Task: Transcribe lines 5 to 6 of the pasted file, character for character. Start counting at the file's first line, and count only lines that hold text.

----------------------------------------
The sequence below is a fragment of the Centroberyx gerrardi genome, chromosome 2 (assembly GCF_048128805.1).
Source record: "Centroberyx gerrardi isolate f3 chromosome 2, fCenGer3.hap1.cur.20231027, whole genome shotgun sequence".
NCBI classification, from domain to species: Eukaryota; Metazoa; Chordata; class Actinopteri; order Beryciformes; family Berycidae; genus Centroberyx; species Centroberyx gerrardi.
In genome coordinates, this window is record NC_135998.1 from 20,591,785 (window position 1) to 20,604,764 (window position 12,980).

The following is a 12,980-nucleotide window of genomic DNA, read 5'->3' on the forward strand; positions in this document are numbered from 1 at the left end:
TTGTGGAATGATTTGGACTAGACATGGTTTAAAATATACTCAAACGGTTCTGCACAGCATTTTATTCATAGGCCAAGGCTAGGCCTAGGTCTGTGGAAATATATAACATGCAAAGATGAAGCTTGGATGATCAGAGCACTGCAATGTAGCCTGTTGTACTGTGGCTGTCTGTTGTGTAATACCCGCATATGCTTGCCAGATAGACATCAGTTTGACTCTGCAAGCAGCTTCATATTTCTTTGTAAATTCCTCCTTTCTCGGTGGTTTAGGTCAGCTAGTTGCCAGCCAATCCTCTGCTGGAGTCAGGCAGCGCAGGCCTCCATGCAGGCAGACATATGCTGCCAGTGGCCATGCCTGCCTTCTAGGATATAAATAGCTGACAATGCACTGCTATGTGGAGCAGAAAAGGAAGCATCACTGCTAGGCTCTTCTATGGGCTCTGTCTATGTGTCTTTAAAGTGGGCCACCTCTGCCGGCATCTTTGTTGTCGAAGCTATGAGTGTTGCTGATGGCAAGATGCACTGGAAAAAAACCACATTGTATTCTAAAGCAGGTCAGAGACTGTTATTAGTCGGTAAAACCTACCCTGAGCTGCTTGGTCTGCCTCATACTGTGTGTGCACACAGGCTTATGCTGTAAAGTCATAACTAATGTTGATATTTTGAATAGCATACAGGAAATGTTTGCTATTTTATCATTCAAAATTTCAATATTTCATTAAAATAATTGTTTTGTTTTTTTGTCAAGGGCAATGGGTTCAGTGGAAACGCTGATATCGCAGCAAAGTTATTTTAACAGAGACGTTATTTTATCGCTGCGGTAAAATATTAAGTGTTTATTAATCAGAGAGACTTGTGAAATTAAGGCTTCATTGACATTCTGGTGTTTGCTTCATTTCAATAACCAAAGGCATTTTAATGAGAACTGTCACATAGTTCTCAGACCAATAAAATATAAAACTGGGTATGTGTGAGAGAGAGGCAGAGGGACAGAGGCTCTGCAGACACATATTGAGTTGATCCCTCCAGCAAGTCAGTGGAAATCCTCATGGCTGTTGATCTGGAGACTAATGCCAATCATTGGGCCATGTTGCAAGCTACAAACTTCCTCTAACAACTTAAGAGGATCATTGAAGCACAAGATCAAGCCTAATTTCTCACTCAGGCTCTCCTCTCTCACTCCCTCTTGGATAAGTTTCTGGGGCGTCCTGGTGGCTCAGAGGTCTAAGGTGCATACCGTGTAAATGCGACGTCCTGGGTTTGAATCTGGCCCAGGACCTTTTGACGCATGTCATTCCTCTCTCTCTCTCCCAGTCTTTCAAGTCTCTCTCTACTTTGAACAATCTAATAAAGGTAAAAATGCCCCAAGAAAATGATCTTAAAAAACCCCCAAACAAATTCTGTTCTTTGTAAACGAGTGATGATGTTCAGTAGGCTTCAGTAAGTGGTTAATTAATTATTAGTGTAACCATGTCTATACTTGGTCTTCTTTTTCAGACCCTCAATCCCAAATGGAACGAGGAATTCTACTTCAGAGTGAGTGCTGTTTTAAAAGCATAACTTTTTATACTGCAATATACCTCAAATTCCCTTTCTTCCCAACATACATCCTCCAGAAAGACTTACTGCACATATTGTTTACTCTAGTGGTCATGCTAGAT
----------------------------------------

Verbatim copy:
The following is a 12,980-nucleotide window of genomic DNA, read 5'->3' on the forward strand; positions in this document are numbered from 1 at the left end:
TTGTGGAATGATTTGGACTAGACATGGTTTAAAATATACTCAAACGGTTCTGCACAGCATTTTATTCATAGGCCAAGGCTAGGCCTAGGTCTGTGGAAATATATAACATGCAAAGATGAAGCTTGGATGATCAGAGCACTGCAATGTAGCCTGTTGTACTGTGGCTGTCTGTTGTGTAATACCCGCATATGCTTGCCAGATAGACATCAGTTTGACTCTGCAAGCAGCTTCATATTTCTTTGTAAATTCCTCCTTTCTCGGTGGTTTAGGTCAGCTAGTTGCCAGCCAATCCTCTGCTGGAGTCAGGCAGCGCAGGCCTCCATGCAGGCAGACATATGCTGCCAGTGGCCATGCCTGCCTTCTAGGATATAAATAGCTGACAATGCACTGCTATGTGGAGCAGAAAAGGAAGCATCACTGCTAGGCTCTTCTATGGGCTCTGTCTATGTGTCTTTAAAGTGGGCCACCTCTGCCGGCATCTTTGTTGTCGAAGCTATGAGTGTTGCTGATGGCAAGATGCACTGGAAAAAAACCACATTGTATTCTAAAGCAGGTCAGAGACTGTTATTAGTCGGTAAAACCTACCCTGAGCTGCTTGGTCTGCCTCATACTGTGTGTGCACACAGGCTTATGCTGTAAAGTCATAACTAATGTTGATATTTTGAATAGCATACAGGAAATGTTTGCTATTTTATCATTCAAAATTTCAATATTTCATTAAAATAATTGTTTTGTTTTTTTGTCAAGGGCAATGGGTTCAGTGGAAACGCTGATATCGCAGCAAAGTTATTTTAACAGAGACGTTATTTTATCGCTGCGGTAAAATATTAAGTGTTTATTAATCAGAGAGACTTGTGAAATTAAGGCTTCATTGACATTCTGGTGTTTGCTTCATTTCAATAACCAAAGGCATTTTAATGAGAACTGTCACATAGTTCTCAGACCAATAAAATATAAAACTGGGTATGTGTGAGAGAGAGGCAGAGGGACAGAGGCTCTGCAGACACATATTGAGTTGATCCCTCCAGCAAGTCAGTGGAAATCCTCATGGCTGTTGATCTGGAGACTAATGCCAATCATTGGGCCATGTTGCAAGCTACAAACTTCCTCTAACAACTTAAGAGGATCATTGAAGCACAAGATCAAGCCTAATTTCTCACTCAGGCTCTCCTCTCTCACTCCCTCTTGGATAAGTTTCTGGGGCGTCCTGGTGGCTCAGAGGTCTAAGGTGCATACCGTGTAAATGCGACGTCCTGGGTTTGAATCTGGCCCAGGACCTTTTGACGCATGTCATTCCTCTCTCTCTCTCCCAGTCTTTCAAGTCTCTCTCTACTTTGAACAATCTAATAAAGGTAAAAATGCCCCAAGAAAATGATCTTAAAAAACCCCCAAACAAATTCTGTTCTTTGTAAACGAGTGATGATGTTCAGTAGGCTTCAGTAAGTGGTTAATTAATTATTAGTGTAACCATGTCTATACTTGGTCTTCTTTTTCAGACCCTCAATCCCAAATGGAACGAGGAATTCTACTTCAGAGTGAGTGCTGTTTTAAAAGCATAACTTTTTATACTGCAATATACCTCAAATTCCCTTTCTTCCCAACATACATCCTCCAGAAAGACTTACTGCACATATTGTTTACTCTAGTGGTCATGCTAGAT